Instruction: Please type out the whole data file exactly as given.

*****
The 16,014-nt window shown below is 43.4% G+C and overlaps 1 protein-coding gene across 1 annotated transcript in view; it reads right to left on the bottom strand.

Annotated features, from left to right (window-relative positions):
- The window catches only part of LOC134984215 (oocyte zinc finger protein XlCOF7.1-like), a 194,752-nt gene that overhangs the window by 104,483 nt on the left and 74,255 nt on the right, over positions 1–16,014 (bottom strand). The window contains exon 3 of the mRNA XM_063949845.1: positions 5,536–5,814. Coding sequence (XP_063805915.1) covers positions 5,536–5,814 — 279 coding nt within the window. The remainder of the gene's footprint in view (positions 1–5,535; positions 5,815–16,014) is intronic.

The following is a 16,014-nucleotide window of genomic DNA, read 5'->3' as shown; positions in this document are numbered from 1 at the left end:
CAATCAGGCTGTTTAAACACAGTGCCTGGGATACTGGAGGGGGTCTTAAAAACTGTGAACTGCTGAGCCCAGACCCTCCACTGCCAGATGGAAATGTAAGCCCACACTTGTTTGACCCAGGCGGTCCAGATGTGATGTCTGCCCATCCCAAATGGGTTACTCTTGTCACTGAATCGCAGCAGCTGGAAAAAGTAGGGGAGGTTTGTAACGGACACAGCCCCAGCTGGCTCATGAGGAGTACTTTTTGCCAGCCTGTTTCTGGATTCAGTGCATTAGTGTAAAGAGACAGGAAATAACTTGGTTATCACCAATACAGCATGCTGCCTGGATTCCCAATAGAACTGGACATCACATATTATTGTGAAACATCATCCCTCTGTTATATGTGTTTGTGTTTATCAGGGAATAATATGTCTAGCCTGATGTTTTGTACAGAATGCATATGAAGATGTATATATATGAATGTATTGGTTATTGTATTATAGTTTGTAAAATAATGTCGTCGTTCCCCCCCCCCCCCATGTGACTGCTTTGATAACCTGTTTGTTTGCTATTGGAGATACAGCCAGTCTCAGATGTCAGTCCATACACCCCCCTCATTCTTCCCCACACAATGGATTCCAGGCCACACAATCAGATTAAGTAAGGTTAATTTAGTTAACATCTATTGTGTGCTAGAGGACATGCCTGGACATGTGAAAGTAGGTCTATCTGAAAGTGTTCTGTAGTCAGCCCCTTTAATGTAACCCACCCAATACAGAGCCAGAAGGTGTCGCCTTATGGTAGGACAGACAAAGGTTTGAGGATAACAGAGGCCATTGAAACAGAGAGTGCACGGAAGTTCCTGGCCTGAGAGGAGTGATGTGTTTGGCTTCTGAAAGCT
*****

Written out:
The 16,014-nt window shown below is 43.4% G+C and overlaps 1 protein-coding gene across 1 annotated transcript in view; it reads right to left on the bottom strand.

Annotated features, from left to right (window-relative positions):
- The window catches only part of LOC134984215 (oocyte zinc finger protein XlCOF7.1-like), a 194,752-nt gene that overhangs the window by 104,483 nt on the left and 74,255 nt on the right, over positions 1–16,014 (bottom strand). The window contains exon 3 of the mRNA XM_063949845.1: positions 5,536–5,814. Coding sequence (XP_063805915.1) covers positions 5,536–5,814 — 279 coding nt within the window. The remainder of the gene's footprint in view (positions 1–5,535; positions 5,815–16,014) is intronic.

The following is a 16,014-nucleotide window of genomic DNA, read 5'->3' as shown; positions in this document are numbered from 1 at the left end:
CAATCAGGCTGTTTAAACACAGTGCCTGGGATACTGGAGGGGGTCTTAAAAACTGTGAACTGCTGAGCCCAGACCCTCCACTGCCAGATGGAAATGTAAGCCCACACTTGTTTGACCCAGGCGGTCCAGATGTGATGTCTGCCCATCCCAAATGGGTTACTCTTGTCACTGAATCGCAGCAGCTGGAAAAAGTAGGGGAGGTTTGTAACGGACACAGCCCCAGCTGGCTCATGAGGAGTACTTTTTGCCAGCCTGTTTCTGGATTCAGTGCATTAGTGTAAAGAGACAGGAAATAACTTGGTTATCACCAATACAGCATGCTGCCTGGATTCCCAATAGAACTGGACATCACATATTATTGTGAAACATCATCCCTCTGTTATATGTGTTTGTGTTTATCAGGGAATAATATGTCTAGCCTGATGTTTTGTACAGAATGCATATGAAGATGTATATATATGAATGTATTGGTTATTGTATTATAGTTTGTAAAATAATGTCGTCGTTCCCCCCCCCCCCCATGTGACTGCTTTGATAACCTGTTTGTTTGCTATTGGAGATACAGCCAGTCTCAGATGTCAGTCCATACACCCCCCTCATTCTTCCCCACACAATGGATTCCAGGCCACACAATCAGATTAAGTAAGGTTAATTTAGTTAACATCTATTGTGTGCTAGAGGACATGCCTGGACATGTGAAAGTAGGTCTATCTGAAAGTGTTCTGTAGTCAGCCCCTTTAATGTAACCCACCCAATACAGAGCCAGAAGGTGTCGCCTTATGGTAGGACAGACAAAGGTTTGAGGATAACAGAGGCCATTGAAACAGAGAGTGCACGGAAGTTCCTGGCCTGAGAGGAGTGATGTGTTTGGCTTCTGAAAGCT